Thematic map Old Growth Forests contains data about the Old Growth Forests in the Carpathian Ecoregion.
Old growth forest are some of the largest remaining areas of virgin and natural forests in Europe. Old growth forests (including those called ancient, virgin or primeval) are complex systems of seedlings, young, mature and old trees dominated by very large, imposing trees. Dead trees and decaying logs are just as important as living trees. Old growth forests are critical to life on earth. They are home to almost nine out of ten land species of plants and animals, many of them endangered –like the brown bear, wolf and lynx, and others so unique that they amaze even scientists — like a 63-meter high fir tree recently found in Romania! Or like the standing volume of over 1500 m3 per hectare in Sinca forest, near Brasov. Old growth forests generate oxygen, lock up vast amounts of carbon and filter freshwater. Without them, we would lose our best teacher of maintaining forest surface in the context of climate change, as well as our connection to untouched nature. They also provide excellent information about the ecosystem resilience at different altitudes and climatic zones.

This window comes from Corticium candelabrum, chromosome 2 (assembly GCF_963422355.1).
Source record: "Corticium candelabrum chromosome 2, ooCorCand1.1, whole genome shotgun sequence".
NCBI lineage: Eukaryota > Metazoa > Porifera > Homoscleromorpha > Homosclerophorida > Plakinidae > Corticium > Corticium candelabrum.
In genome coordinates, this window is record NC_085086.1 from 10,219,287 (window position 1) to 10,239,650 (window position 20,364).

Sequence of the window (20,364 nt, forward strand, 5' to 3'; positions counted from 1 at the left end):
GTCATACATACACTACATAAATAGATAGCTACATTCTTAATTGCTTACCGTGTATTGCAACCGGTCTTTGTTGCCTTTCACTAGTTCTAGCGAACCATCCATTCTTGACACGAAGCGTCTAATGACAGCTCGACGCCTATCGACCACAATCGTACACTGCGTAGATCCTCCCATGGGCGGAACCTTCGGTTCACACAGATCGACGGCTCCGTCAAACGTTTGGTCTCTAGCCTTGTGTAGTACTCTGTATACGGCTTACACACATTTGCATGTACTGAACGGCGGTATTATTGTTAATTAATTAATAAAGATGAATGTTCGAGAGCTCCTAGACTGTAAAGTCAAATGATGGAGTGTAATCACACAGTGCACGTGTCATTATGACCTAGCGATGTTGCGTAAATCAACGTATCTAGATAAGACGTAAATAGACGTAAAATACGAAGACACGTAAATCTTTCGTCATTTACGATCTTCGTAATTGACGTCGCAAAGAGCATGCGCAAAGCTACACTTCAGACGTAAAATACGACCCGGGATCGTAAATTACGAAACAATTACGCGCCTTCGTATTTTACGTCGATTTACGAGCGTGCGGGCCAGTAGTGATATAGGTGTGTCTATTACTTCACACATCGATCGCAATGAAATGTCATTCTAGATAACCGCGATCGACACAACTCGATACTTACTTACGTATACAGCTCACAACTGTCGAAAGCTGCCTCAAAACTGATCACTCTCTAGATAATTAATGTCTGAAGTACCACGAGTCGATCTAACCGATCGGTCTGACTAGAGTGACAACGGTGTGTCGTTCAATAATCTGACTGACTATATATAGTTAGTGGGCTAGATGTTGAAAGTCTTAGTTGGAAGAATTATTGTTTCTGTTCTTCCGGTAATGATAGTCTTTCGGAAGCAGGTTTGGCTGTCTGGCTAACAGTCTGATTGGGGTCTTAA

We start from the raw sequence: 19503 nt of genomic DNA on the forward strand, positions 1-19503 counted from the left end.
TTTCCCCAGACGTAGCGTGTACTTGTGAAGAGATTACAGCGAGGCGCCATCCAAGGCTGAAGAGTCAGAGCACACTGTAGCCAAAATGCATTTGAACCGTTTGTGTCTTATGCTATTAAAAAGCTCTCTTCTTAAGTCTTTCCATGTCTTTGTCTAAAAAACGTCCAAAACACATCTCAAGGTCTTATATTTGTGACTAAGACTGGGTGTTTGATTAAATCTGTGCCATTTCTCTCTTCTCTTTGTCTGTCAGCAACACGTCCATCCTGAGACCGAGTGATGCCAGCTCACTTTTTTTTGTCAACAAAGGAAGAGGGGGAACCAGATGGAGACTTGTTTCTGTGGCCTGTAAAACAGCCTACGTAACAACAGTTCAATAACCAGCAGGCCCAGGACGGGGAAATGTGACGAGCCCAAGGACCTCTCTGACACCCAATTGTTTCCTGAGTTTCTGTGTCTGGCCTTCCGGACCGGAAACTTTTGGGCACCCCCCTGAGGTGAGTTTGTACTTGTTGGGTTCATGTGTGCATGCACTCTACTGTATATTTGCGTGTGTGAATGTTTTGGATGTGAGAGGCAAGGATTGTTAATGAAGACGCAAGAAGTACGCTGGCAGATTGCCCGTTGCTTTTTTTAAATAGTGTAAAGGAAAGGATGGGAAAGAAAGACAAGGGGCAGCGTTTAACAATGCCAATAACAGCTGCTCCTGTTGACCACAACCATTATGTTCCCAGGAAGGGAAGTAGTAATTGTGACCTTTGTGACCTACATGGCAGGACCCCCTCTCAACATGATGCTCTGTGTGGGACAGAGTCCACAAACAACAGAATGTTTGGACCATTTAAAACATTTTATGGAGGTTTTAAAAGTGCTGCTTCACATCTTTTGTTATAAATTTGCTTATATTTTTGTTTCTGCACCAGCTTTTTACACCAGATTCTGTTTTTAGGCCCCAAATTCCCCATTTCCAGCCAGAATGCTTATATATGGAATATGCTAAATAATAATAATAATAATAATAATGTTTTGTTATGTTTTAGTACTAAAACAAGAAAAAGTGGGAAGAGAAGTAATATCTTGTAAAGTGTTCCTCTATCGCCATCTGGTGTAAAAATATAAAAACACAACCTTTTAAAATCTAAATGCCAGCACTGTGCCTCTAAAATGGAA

The more widely known groups of organisms, such as mammals, birds or plants, however, constitute only a small part of the species diversity of forests. It is the very small organism that predominate, especially invertebrates and fungi. If a forest is to be home to a complex of its typical species, it must contain a variety of micro-habitats. Old growth or virgin forests are best suited to this role because they are rich in big old trees or dead wood which are often absent in commercial forests. It is known that one third of all forest species depend on the occurrence of dead wood. Many of these species are listed as endangered species. Due to this fact, a sufficient amount of dead wood in forests is increasingly considered to be the key issue in maintaining biodiversity.